Strategic culture and non-nuclear weapon outcomes: the cases of Australia, South Africa and Sweden

Poore, S.E. (2000) Strategic culture and non-nuclear weapon outcomes: the cases of Australia, South Africa and Sweden. University of Southampton, Department of Politics, Faculty of Social Sciences, Doctoral Thesis , 263pp.


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This thesis uses a "strategic culture" approach to gain insights into non-nuclear
weapon outcomes in Australia, South Africa and Sweden. Strategic culture
refers to the ideational and cultural pre-dispositions possessed by states
towards military strategic issues. The theoretical aim for this research is to
explore the various conceptions of strategic culture offered in the literature and
to evaluate the potential benefits of conducting strategic cultural research.
Strategic Studies has traditionally been dominated by realist theories, which
typically provide rationalist materialist explanations for outcomes. This thesis
highlights the relevance of domestic strategic cultural context to strategic
decision-making and, in the process, explores the potential inadequacies of
non-cultural strategic analysis. It will be contended that strategic culture is illsuited
to provide an alternative theory to explain causes of outcomes. Instead
it provides an approach for investigating the "cultural conditions of possibility"
for strategic decision-making. These will be seen as constituting the
assumptions made by theories that pursue rationalist materialist ontologies.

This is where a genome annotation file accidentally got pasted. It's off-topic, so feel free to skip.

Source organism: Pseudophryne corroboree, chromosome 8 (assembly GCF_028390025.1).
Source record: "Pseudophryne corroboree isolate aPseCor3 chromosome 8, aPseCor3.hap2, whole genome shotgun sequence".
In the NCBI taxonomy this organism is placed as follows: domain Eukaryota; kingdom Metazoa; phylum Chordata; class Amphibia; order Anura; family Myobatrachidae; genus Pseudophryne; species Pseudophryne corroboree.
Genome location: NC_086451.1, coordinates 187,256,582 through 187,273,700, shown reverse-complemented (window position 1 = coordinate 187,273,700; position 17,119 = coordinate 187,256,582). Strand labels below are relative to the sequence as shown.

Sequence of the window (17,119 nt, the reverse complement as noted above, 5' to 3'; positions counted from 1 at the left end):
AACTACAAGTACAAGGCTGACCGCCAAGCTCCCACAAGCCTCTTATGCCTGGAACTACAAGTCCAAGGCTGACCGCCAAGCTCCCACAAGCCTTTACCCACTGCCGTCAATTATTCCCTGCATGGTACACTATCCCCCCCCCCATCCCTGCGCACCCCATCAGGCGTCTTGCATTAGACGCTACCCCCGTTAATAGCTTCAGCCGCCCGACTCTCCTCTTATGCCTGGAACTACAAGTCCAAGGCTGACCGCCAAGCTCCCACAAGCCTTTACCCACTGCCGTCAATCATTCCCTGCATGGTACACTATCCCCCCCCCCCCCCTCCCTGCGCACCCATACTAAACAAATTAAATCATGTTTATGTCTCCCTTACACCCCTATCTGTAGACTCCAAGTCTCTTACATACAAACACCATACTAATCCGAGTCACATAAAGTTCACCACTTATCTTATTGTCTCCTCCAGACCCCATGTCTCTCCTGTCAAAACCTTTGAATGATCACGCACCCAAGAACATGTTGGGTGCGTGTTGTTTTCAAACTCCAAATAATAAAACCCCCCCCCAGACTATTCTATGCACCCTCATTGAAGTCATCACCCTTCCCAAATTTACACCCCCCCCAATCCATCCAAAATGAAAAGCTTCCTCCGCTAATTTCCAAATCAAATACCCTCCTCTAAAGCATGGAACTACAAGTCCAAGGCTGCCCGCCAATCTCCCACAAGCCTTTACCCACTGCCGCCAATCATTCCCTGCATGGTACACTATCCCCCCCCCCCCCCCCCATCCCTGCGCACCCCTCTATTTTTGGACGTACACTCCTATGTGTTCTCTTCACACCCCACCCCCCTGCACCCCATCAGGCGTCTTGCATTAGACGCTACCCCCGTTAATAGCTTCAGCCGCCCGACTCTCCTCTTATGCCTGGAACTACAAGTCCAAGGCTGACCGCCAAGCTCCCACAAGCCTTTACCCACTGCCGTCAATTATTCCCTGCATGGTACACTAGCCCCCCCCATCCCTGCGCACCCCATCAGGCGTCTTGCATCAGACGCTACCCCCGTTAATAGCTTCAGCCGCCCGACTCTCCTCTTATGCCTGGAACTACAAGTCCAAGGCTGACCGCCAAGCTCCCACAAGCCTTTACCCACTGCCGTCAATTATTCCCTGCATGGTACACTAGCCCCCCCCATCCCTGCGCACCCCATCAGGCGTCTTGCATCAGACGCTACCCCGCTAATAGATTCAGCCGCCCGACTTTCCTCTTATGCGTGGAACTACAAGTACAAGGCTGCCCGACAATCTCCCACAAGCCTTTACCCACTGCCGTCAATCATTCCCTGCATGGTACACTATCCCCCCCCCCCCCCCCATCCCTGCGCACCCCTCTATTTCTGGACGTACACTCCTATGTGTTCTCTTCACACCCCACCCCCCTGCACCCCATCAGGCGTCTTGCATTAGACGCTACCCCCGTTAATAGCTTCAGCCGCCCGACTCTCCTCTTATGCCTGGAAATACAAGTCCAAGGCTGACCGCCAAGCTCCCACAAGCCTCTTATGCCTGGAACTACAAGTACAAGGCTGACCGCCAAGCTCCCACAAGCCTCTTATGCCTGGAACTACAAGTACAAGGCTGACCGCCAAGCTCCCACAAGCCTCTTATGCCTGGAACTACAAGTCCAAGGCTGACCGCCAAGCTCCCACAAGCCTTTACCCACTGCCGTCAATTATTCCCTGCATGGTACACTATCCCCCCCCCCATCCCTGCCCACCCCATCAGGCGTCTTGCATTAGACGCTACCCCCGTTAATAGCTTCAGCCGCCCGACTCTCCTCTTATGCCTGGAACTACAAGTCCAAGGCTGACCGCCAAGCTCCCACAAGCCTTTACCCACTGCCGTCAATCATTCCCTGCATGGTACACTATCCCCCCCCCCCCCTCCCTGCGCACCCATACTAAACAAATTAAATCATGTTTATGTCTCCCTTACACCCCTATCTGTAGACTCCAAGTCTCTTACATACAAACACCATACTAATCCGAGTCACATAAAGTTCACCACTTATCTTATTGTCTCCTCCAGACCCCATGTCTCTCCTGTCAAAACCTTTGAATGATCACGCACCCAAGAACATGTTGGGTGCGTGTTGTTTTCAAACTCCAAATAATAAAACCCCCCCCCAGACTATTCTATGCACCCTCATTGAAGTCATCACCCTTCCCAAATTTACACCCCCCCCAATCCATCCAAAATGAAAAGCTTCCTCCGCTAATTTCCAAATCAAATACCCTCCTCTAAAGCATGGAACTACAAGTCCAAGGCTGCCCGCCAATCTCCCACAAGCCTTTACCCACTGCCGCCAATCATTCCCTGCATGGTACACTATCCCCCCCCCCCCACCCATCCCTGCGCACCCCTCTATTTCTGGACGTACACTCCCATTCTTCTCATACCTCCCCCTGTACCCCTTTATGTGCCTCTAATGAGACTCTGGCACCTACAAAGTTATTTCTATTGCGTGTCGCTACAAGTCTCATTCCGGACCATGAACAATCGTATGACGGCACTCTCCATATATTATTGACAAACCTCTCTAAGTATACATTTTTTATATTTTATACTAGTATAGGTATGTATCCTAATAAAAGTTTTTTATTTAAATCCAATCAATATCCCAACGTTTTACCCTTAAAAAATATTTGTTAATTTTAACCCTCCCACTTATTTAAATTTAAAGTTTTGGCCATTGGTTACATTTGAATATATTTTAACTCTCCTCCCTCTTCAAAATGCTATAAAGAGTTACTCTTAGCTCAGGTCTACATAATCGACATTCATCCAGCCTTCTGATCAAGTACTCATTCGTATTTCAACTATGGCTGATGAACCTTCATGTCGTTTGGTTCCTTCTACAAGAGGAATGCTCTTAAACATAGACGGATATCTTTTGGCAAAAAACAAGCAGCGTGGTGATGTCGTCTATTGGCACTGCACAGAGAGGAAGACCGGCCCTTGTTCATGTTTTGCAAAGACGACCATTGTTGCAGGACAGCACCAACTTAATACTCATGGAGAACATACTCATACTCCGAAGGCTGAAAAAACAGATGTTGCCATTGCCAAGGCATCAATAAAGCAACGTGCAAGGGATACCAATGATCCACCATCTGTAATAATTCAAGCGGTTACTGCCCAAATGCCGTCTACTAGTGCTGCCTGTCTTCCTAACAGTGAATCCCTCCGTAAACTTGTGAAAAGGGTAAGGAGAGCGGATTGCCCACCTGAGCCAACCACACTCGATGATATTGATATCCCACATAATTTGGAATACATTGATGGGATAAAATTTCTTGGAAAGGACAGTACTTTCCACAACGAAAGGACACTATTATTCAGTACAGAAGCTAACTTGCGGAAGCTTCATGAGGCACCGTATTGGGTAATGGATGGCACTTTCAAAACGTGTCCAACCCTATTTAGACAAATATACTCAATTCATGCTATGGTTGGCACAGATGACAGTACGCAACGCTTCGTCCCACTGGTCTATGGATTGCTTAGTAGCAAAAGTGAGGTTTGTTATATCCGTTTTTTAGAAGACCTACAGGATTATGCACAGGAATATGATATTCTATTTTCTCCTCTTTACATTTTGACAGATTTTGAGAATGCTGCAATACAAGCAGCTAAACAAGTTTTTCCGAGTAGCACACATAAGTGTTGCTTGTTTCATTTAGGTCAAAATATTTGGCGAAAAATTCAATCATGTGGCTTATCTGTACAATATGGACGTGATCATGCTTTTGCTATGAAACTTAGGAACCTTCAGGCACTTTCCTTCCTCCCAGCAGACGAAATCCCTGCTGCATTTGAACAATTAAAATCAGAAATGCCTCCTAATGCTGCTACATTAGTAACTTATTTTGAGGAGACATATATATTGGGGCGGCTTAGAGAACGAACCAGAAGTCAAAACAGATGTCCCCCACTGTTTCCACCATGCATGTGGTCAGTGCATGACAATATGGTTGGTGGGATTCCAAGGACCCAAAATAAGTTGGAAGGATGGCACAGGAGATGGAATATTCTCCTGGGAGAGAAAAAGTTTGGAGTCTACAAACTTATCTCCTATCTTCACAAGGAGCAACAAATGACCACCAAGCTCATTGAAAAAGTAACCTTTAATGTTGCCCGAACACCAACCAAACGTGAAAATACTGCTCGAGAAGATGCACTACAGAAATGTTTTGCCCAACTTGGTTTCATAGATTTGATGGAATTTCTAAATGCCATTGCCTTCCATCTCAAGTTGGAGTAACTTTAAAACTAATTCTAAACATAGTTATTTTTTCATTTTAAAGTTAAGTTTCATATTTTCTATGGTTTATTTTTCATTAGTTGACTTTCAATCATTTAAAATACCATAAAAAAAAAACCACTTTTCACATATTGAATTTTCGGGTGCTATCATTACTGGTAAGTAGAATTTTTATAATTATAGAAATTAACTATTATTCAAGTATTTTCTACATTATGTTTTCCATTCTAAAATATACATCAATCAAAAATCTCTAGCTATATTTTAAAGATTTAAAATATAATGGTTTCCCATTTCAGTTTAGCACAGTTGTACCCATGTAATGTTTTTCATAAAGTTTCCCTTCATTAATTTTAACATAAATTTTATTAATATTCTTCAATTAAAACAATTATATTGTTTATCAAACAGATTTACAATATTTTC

Non-nuclear weapon outcomes are potentially problematic for realist
explanations by suggesting instances of states not maximising their power by
acquiring the most powerful weaponry. This thesis focuses on non-nuclear
decision-making in Australia, South Africa and Sweden. In each case it is
possible to identify distinctive strategic cultural proclivities which have shaped
perceptions of security-material factors. The aim is therefore to provide a thick
description of these cultural tendencies and to explore how they affect nuclear
decision-making. This will provide insights into why the non-cultural accounts
which dominate the literature on these non-nuclear outcomes, might be
inadequate. Equally, it will emphasise the value of pursuing a strategic culture

Item Type: Thesis (Doctoral)
Additional Information: Digitized via the E-THOS exercise.
Subjects: D History General and Old World > D History (General)
Divisions : University Structure - Pre August 2011 > School of Social Sciences > Politics and International Relations
ePrint ID: 43763
Accepted Date and Publication Date:
October 2000Made publicly available
Date Deposited: 02 Feb 2007
Last Modified: 27 Mar 2014 18:28

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